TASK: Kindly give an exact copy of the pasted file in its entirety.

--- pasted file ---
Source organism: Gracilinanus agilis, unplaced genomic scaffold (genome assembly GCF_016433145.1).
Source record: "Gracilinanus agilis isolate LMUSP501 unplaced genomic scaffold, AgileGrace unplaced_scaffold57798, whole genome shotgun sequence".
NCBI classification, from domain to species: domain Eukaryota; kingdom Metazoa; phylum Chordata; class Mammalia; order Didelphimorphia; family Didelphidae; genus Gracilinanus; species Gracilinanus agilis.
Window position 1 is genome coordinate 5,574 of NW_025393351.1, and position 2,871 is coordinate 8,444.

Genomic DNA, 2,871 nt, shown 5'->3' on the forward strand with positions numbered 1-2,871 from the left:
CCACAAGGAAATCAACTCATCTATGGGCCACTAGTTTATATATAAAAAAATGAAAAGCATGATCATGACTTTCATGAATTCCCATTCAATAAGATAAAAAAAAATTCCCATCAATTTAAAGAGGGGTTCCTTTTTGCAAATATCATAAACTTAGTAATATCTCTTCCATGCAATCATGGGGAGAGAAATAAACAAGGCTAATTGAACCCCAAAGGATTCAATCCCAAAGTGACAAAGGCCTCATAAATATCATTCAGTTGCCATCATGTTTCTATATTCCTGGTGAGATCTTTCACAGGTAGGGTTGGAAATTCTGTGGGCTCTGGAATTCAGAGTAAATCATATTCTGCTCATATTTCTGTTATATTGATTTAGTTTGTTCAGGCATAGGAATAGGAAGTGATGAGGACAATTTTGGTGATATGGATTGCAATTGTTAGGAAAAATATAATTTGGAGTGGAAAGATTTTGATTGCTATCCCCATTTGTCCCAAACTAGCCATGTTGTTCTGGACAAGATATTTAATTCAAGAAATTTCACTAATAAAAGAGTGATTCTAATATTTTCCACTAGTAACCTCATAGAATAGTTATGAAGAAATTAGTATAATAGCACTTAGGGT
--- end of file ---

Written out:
Source organism: Gracilinanus agilis, unplaced genomic scaffold (genome assembly GCF_016433145.1).
Source record: "Gracilinanus agilis isolate LMUSP501 unplaced genomic scaffold, AgileGrace unplaced_scaffold57798, whole genome shotgun sequence".
NCBI classification, from domain to species: domain Eukaryota; kingdom Metazoa; phylum Chordata; class Mammalia; order Didelphimorphia; family Didelphidae; genus Gracilinanus; species Gracilinanus agilis.
Window position 1 is genome coordinate 5,574 of NW_025393351.1, and position 2,871 is coordinate 8,444.

Genomic DNA, 2,871 nt, shown 5'->3' on the forward strand with positions numbered 1-2,871 from the left:
CCACAAGGAAATCAACTCATCTATGGGCCACTAGTTTATATATAAAAAAATGAAAAGCATGATCATGACTTTCATGAATTCCCATTCAATAAGATAAAAAAAAATTCCCATCAATTTAAAGAGGGGTTCCTTTTTGCAAATATCATAAACTTAGTAATATCTCTTCCATGCAATCATGGGGAGAGAAATAAACAAGGCTAATTGAACCCCAAAGGATTCAATCCCAAAGTGACAAAGGCCTCATAAATATCATTCAGTTGCCATCATGTTTCTATATTCCTGGTGAGATCTTTCACAGGTAGGGTTGGAAATTCTGTGGGCTCTGGAATTCAGAGTAAATCATATTCTGCTCATATTTCTGTTATATTGATTTAGTTTGTTCAGGCATAGGAATAGGAAGTGATGAGGACAATTTTGGTGATATGGATTGCAATTGTTAGGAAAAATATAATTTGGAGTGGAAAGATTTTGATTGCTATCCCCATTTGTCCCAAACTAGCCATGTTGTTCTGGACAAGATATTTAATTCAAGAAATTTCACTAATAAAAGAGTGATTCTAATATTTTCCACTAGTAACCTCATAGAATAGTTATGAAGAAATTAGTATAATAGCACTTAGGGT